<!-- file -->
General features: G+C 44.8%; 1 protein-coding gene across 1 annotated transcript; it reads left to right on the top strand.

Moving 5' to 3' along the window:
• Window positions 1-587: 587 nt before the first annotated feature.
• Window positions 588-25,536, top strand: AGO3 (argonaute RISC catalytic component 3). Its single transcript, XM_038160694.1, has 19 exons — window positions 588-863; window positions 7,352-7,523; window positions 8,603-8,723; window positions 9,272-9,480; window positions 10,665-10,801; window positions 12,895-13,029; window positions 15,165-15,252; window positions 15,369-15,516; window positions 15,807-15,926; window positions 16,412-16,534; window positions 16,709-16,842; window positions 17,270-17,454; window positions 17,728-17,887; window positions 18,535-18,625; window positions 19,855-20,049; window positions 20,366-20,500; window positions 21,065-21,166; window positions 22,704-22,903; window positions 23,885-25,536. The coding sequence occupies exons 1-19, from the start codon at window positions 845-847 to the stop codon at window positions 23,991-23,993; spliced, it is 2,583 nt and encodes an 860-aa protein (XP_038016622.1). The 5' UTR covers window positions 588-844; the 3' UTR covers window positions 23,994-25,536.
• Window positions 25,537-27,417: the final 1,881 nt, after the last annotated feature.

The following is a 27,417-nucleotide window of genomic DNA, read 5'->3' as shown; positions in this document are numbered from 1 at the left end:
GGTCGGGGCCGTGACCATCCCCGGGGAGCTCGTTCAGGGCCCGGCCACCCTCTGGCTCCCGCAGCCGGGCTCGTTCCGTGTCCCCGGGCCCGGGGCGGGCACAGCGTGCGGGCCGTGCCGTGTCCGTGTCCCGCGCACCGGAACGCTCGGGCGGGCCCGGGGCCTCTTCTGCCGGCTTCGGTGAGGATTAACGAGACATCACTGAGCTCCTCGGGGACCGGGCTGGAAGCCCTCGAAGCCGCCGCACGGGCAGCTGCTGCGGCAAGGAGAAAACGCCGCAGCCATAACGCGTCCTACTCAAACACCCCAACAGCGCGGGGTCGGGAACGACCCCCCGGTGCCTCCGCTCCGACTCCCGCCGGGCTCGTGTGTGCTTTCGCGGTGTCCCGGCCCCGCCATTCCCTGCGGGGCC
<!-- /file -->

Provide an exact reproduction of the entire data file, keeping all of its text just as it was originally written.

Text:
General features: G+C 44.8%; 1 protein-coding gene across 1 annotated transcript; it reads left to right on the top strand.

Moving 5' to 3' along the window:
• Window positions 1-587: 587 nt before the first annotated feature.
• Window positions 588-25,536, top strand: AGO3 (argonaute RISC catalytic component 3). Its single transcript, XM_038160694.1, has 19 exons — window positions 588-863; window positions 7,352-7,523; window positions 8,603-8,723; window positions 9,272-9,480; window positions 10,665-10,801; window positions 12,895-13,029; window positions 15,165-15,252; window positions 15,369-15,516; window positions 15,807-15,926; window positions 16,412-16,534; window positions 16,709-16,842; window positions 17,270-17,454; window positions 17,728-17,887; window positions 18,535-18,625; window positions 19,855-20,049; window positions 20,366-20,500; window positions 21,065-21,166; window positions 22,704-22,903; window positions 23,885-25,536. The coding sequence occupies exons 1-19, from the start codon at window positions 845-847 to the stop codon at window positions 23,991-23,993; spliced, it is 2,583 nt and encodes an 860-aa protein (XP_038016622.1). The 5' UTR covers window positions 588-844; the 3' UTR covers window positions 23,994-25,536.
• Window positions 25,537-27,417: the final 1,881 nt, after the last annotated feature.

The following is a 27,417-nucleotide window of genomic DNA, read 5'->3' as shown; positions in this document are numbered from 1 at the left end:
GGTCGGGGCCGTGACCATCCCCGGGGAGCTCGTTCAGGGCCCGGCCACCCTCTGGCTCCCGCAGCCGGGCTCGTTCCGTGTCCCCGGGCCCGGGGCGGGCACAGCGTGCGGGCCGTGCCGTGTCCGTGTCCCGCGCACCGGAACGCTCGGGCGGGCCCGGGGCCTCTTCTGCCGGCTTCGGTGAGGATTAACGAGACATCACTGAGCTCCTCGGGGACCGGGCTGGAAGCCCTCGAAGCCGCCGCACGGGCAGCTGCTGCGGCAAGGAGAAAACGCCGCAGCCATAACGCGTCCTACTCAAACACCCCAACAGCGCGGGGTCGGGAACGACCCCCCGGTGCCTCCGCTCCGACTCCCGCCGGGCTCGTGTGTGCTTTCGCGGTGTCCCGGCCCCGCCATTCCCTGCGGGGCC